If Donald Trump's shambolic presidency has united anyone in America, it is former White House predecessors from both sides of the political divide. Jimmy Carter, George H.W. Bush, George Bush, Bill Clinton and Barack Obama have offered a united front in condemning the volatile rhetoric and lack of decorum that has defined Trump's first 12 months at the helm.
At the dinner in Texas on 21 October, the three most recent leaders of the free world were huddled on stage together, encouraging guests to donate money to victims of Hurricanes Harvey, Irma and Maria. While Clinton addressed the Gala, Bush could be seen cracking a joke with Obama that had him in stitches.
What Bush said, we may never know, but there are a couple of theories and neither look great for the Donald.
Theory #1: Puerto Rico. As Bush leans over to Obama and makes the quip (3.35), Clinton is saying: "Our friends in Puerto Rico and the American Virgin Islands have only begun to dig their way out of what could be still a calamitous disaster."
Trump's response to the devastating effects of a string of hurricanes that have upended the lives of 3.4m Puerto Ricans, who are American citizens but do not enjoy voting rights, has been harshly criticised.
Images of Trump smugly tossing "beautiful, soft" paper towels at crowds of needy people have been mocked at home. The US government response has been seen as too little, too late.
But worst of all, Trump tweeted on 12 October that the government could not provide aid to Puerto Rico "forever" (he has made no such noises about Texas or other storm battered areas). It led some commentators to wonder whether he understood that the territory was actually part of the US.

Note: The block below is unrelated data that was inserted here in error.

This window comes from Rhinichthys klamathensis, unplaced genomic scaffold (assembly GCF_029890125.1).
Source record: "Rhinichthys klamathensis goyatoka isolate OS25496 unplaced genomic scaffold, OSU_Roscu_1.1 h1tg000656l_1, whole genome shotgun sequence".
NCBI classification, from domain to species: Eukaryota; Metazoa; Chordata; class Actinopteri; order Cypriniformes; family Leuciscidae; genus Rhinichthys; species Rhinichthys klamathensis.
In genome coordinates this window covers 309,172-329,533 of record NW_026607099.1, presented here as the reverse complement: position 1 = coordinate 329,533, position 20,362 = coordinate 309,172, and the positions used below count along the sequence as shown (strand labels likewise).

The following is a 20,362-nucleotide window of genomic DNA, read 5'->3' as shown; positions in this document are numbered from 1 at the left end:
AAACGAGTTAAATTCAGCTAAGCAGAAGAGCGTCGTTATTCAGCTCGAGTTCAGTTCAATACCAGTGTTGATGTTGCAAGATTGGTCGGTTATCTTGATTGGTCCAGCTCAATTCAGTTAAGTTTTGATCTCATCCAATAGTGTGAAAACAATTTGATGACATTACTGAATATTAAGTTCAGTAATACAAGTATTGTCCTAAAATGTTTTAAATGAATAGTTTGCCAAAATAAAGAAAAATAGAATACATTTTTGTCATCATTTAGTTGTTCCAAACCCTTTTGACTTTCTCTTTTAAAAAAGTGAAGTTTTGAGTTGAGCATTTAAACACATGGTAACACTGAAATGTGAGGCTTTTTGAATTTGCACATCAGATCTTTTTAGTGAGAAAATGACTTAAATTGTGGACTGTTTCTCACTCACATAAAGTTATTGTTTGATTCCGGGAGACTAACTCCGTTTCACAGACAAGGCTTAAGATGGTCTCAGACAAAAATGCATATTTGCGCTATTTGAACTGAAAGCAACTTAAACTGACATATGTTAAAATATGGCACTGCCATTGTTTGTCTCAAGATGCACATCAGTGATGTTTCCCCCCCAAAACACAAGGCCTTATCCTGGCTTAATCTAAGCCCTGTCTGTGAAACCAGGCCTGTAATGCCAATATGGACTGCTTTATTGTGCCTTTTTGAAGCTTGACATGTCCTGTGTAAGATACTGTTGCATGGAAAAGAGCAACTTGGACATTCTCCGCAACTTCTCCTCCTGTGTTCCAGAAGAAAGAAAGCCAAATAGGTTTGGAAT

Was Bush alluding to this when he whispered in Obama's ear?
Theory #2: Birtherism. The other theory, put forward by former UK politician turned journalist Louise Mensch, is that Bush was ribbing Obama about spurious claims that he was not really an American citizen. Claims famously championed by Donald Trump.
About a minute before Bush makes the joke (2.44), Clinton says: "We were all citizens – even us [the ex-presidents] – before we were politicians and after our time was up we became citizens again."
The trio all chuckle a little at this and then Clinton carries on with his speech. But Mensch argues, and our amateur lip-reading skills do not contradict her, that Bush says "except you" to Obama.
If that was what he said, then George Bush has more wit than he has previously been credited with. His successor in the Oval Office certainly found it very funny.
Trump built his political career off the back of the 'Birther Movement' – unfounded claims that Obama was not a US citizen. The property tycoon has since accepted that he was wrong although there are plenty of Americans who believe that the last Commander-in-Chief was not an American. They are typically people likely to sympathise with white nationalist agendas.